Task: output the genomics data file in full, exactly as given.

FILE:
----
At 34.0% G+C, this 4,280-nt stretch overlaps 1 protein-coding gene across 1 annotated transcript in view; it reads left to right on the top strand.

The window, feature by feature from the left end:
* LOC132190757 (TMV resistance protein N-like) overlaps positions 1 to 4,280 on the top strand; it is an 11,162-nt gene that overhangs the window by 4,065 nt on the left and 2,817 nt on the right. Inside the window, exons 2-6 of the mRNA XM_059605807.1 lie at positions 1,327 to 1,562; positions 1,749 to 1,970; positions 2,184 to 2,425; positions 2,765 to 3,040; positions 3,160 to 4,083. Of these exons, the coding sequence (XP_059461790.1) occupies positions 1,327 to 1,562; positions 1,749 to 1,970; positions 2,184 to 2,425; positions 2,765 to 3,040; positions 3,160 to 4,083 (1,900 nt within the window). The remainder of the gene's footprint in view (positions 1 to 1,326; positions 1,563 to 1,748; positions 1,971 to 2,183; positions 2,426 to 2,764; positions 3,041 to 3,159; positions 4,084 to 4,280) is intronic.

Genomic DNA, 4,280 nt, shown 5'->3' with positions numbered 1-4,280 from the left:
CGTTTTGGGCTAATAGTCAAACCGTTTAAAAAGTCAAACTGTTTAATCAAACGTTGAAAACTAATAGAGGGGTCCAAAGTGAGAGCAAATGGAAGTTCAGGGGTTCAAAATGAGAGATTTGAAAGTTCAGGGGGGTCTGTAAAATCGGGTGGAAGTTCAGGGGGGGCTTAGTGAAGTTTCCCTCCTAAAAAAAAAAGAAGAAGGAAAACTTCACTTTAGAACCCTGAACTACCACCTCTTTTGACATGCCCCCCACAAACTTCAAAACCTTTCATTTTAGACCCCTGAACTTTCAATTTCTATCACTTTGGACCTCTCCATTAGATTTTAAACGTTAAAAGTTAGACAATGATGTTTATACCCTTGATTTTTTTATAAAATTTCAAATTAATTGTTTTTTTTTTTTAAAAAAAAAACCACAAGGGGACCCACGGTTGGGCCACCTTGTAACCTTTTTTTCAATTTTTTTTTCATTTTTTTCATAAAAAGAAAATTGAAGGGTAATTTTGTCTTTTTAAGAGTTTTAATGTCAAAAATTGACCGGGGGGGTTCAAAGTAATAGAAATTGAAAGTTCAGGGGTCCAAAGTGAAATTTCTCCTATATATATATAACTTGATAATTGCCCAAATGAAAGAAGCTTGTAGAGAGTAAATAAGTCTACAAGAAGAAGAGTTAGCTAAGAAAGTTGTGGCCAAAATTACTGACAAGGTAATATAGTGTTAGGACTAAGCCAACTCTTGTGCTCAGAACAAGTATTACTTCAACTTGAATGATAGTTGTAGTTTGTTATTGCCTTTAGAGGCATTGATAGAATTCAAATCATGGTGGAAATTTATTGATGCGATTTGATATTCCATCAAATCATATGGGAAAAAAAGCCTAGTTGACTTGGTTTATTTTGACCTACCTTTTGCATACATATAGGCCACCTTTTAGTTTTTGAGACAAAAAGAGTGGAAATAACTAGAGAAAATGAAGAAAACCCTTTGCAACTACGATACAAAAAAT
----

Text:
At 34.0% G+C, this 4,280-nt stretch overlaps 1 protein-coding gene across 1 annotated transcript in view; it reads left to right on the top strand.

The window, feature by feature from the left end:
* LOC132190757 (TMV resistance protein N-like) overlaps positions 1 to 4,280 on the top strand; it is an 11,162-nt gene that overhangs the window by 4,065 nt on the left and 2,817 nt on the right. Inside the window, exons 2-6 of the mRNA XM_059605807.1 lie at positions 1,327 to 1,562; positions 1,749 to 1,970; positions 2,184 to 2,425; positions 2,765 to 3,040; positions 3,160 to 4,083. Of these exons, the coding sequence (XP_059461790.1) occupies positions 1,327 to 1,562; positions 1,749 to 1,970; positions 2,184 to 2,425; positions 2,765 to 3,040; positions 3,160 to 4,083 (1,900 nt within the window). The remainder of the gene's footprint in view (positions 1 to 1,326; positions 1,563 to 1,748; positions 1,971 to 2,183; positions 2,426 to 2,764; positions 3,041 to 3,159; positions 4,084 to 4,280) is intronic.

Genomic DNA, 4,280 nt, shown 5'->3' with positions numbered 1-4,280 from the left:
CGTTTTGGGCTAATAGTCAAACCGTTTAAAAAGTCAAACTGTTTAATCAAACGTTGAAAACTAATAGAGGGGTCCAAAGTGAGAGCAAATGGAAGTTCAGGGGTTCAAAATGAGAGATTTGAAAGTTCAGGGGGGTCTGTAAAATCGGGTGGAAGTTCAGGGGGGGCTTAGTGAAGTTTCCCTCCTAAAAAAAAAAGAAGAAGGAAAACTTCACTTTAGAACCCTGAACTACCACCTCTTTTGACATGCCCCCCACAAACTTCAAAACCTTTCATTTTAGACCCCTGAACTTTCAATTTCTATCACTTTGGACCTCTCCATTAGATTTTAAACGTTAAAAGTTAGACAATGATGTTTATACCCTTGATTTTTTTATAAAATTTCAAATTAATTGTTTTTTTTTTTTAAAAAAAAAACCACAAGGGGACCCACGGTTGGGCCACCTTGTAACCTTTTTTTCAATTTTTTTTTCATTTTTTTCATAAAAAGAAAATTGAAGGGTAATTTTGTCTTTTTAAGAGTTTTAATGTCAAAAATTGACCGGGGGGGTTCAAAGTAATAGAAATTGAAAGTTCAGGGGTCCAAAGTGAAATTTCTCCTATATATATATAACTTGATAATTGCCCAAATGAAAGAAGCTTGTAGAGAGTAAATAAGTCTACAAGAAGAAGAGTTAGCTAAGAAAGTTGTGGCCAAAATTACTGACAAGGTAATATAGTGTTAGGACTAAGCCAACTCTTGTGCTCAGAACAAGTATTACTTCAACTTGAATGATAGTTGTAGTTTGTTATTGCCTTTAGAGGCATTGATAGAATTCAAATCATGGTGGAAATTTATTGATGCGATTTGATATTCCATCAAATCATATGGGAAAAAAAGCCTAGTTGACTTGGTTTATTTTGACCTACCTTTTGCATACATATAGGCCACCTTTTAGTTTTTGAGACAAAAAGAGTGGAAATAACTAGAGAAAATGAAGAAAACCCTTTGCAACTACGATACAAAAAAT